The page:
Health Canada Announces Wind Turbine Noise and Health Study

Health Canada Announces Wind Turbine Noise and Health Study

Postby Oscar » Mon Jul 16, 2012 9:23 pm

Health Canada Announces Wind Turbine Noise and Health Study ... 09-eng.php

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Research design and methodology at

The proposed research design and methodology was posted on Health Canada's web site today for a 30-day public comment period. Feedback obtained will be reviewed by the design committee, compiled and published to the website, along with the design committee's responses.

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1) LISTEN: CBC Radio Interview with Dr. Mark Bigland-Pritchard

2) Dr. Bigland-Pritchard's Comments on the Study

3) NOCEBO - according to Wikipedia

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Health Canada Announces Wind Turbine Noise and Health Study ... 09-eng.php

July 10, 2012 For immediate release

OTTAWA - Health Canada, in collaboration with Statistics Canada, will conduct a research study that will explore the relationship between wind turbine noise and health effects reported by, and objectively measured in, people living near wind power developments.

"This study is in response to questions from residents living near wind farms about possible health effects of low frequency noise generated by wind turbines," said the Honourable Leona Aglukkaq, Minister of Health. "As always, our Government is putting the health and safety of Canadians first and this study will do just that by painting a more complete picture of the potential health impacts of wind turbine noise."

Health Canada is aware of health-related complaints from individuals living in close proximity to wind turbine establishments. The study is being designed with support from external experts, specializing in areas including noise, health assessment, clinical medicine and epidemiology.

The proposed research design and methodology was posted on Health Canada's web site today for a 30-day public comment period. Feedback obtained will be reviewed by the design committee, compiled and published to the website, along with the design committee's responses.

The study will be focused on an initially targeted sample size of 2,000 dwellings selected from 8-12 wind turbine installation facilities in Canada. In addition to taking physical measurements from participants, such as blood pressure, investigators will conduct face-to-face interviews and take noise measurements inside and outside of some homes to validate sound modelling.

Health Canada has expertise in measuring noise and assessing the health impacts of noise because of its role in administering the Radiation Emitting Devices Act (REDA). As defined under REDA, noise is a form of radiation.

The study results are expected to be published in 2014. -30-

Media Enquiries: Health Canada (613) 957-2983

Cailin Rodgers
Office of the Honourable Leona Aglukkaq
Federal Minister of Health
(613) 957-0200

Public Enquiries: (613) 957-2991 1-866 225-0709

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1) LISTEN: Dr. Mark Bigland-Pritchard was a guest on CBC Radio Blue Sky on July 12, 2012 regarding this study.

The interview is available from Mark at:, on condition that
(i) it is for personal use only, and not to be published on a website or in any other way, and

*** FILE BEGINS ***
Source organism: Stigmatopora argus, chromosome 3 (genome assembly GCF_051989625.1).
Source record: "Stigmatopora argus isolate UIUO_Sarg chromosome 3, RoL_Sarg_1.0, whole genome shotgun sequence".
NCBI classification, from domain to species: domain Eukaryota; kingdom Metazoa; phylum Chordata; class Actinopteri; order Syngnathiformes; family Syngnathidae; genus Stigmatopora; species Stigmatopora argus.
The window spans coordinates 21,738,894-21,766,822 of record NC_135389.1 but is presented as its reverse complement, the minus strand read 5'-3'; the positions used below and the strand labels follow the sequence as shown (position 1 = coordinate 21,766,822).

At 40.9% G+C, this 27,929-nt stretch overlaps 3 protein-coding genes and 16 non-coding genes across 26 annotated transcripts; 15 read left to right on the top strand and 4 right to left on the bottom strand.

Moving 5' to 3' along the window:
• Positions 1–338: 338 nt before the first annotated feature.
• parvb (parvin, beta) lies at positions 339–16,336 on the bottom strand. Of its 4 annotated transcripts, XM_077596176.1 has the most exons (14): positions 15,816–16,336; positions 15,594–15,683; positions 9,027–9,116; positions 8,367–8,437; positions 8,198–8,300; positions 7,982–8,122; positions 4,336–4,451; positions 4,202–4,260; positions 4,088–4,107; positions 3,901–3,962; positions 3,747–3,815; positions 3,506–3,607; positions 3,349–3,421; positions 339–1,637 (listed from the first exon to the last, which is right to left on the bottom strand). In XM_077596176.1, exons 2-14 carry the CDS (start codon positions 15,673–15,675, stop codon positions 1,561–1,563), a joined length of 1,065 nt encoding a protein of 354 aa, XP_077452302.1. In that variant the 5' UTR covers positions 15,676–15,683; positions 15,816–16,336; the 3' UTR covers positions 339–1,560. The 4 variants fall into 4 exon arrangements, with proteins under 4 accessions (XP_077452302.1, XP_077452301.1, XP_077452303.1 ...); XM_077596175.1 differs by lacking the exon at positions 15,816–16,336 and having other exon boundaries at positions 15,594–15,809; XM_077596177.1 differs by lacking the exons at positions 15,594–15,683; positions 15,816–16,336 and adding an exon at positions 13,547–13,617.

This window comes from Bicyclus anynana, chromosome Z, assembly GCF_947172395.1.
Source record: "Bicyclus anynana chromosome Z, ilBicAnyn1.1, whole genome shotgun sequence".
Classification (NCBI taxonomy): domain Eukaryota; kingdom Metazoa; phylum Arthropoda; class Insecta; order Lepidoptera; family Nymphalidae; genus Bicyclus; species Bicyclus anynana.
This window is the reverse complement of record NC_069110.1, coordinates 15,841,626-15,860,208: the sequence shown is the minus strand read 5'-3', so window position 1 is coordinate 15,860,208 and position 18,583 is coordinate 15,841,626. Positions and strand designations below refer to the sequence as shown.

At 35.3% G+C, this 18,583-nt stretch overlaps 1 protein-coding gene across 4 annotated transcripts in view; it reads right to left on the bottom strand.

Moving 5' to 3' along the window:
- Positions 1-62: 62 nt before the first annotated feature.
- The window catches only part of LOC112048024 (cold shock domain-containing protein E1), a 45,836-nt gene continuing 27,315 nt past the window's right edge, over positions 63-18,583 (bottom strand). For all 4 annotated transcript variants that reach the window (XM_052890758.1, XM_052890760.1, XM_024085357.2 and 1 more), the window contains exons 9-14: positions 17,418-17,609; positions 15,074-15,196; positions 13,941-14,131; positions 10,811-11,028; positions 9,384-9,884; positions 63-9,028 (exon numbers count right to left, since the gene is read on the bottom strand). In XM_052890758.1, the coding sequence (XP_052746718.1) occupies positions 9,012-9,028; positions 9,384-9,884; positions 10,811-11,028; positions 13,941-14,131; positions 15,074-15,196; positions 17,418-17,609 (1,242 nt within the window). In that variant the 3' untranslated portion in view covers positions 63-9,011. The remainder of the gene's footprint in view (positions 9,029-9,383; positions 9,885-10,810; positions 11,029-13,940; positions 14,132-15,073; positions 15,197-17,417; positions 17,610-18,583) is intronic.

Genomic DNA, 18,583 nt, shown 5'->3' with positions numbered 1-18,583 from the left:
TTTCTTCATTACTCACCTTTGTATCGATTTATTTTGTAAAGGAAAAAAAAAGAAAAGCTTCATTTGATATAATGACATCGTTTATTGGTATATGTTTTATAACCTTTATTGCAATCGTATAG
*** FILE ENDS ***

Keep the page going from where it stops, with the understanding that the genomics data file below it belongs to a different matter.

(ii) that any time that it is passed on to anyone else these same two conditions must be stipulated.

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2) Comments by Dr. Bigland-Pritchard on the Study:

(i) I think there is a justification for a well-constructed epidemiological study to determine whether allegations that certain health effects are caused by wind power are based in reality. It would be good to have clearer and more science-based guidance as to appropriate setback distances from peoples' homes. This process could also give the wind industry some useful pointers as to the technological improvements it could pursue in order to reduce annoyance and to reduce any health effects that can be demonstrated. (Enercon in Germany is, for example, already working on modified blade design, to reduce the noise emissions from blade-tip turbulent shedding.)

(ii) On the face of it, the Health Canada exercise looks well-constructed (but I'm not an epidemiologist so there may well be significant flaws which I haven't noticed) and could give useful scientific information to the public - if it is not spun by special interests before it gets to the public.

(iii) All the official studies so far - Ontario, Massachusetts, Oregon, Britain, etc - state that there is no evidence of direct health effects. However, a number of peer-reviewed studies show significant levels of "annoyance" in a small minority of the local population, and that annoyance could result in indirect health effects. The health effects listed by the people who believe in "wind turbine syndrome" are non-specific - things like sleep disturbance, headaches, earaches, dizziness, vertigo, nausea, disturbed balance, tinnitus, heart palpitations, blood pressure spikes, poor memory and concentration, irritability, etc. These could all be responses to stress. I have suffered from virtually everything on the list at one time or another, generally as stress reactions, and I have never lived within 5km of a windfarm. If, however, a genuine correlation may be found between the construction of a local wind farm and the occurrence of these symptoms, the question still needs to be asked as to the actual source of the stress - does it result (as "syndrome" believers usually claim) from wind turbine noise and vibration, or from visual factors, or from a sense of invasion by an outside wind company or government body, or from a firmly-held sense that the compensation offered is inadequate, or from some sort of nocebo effect?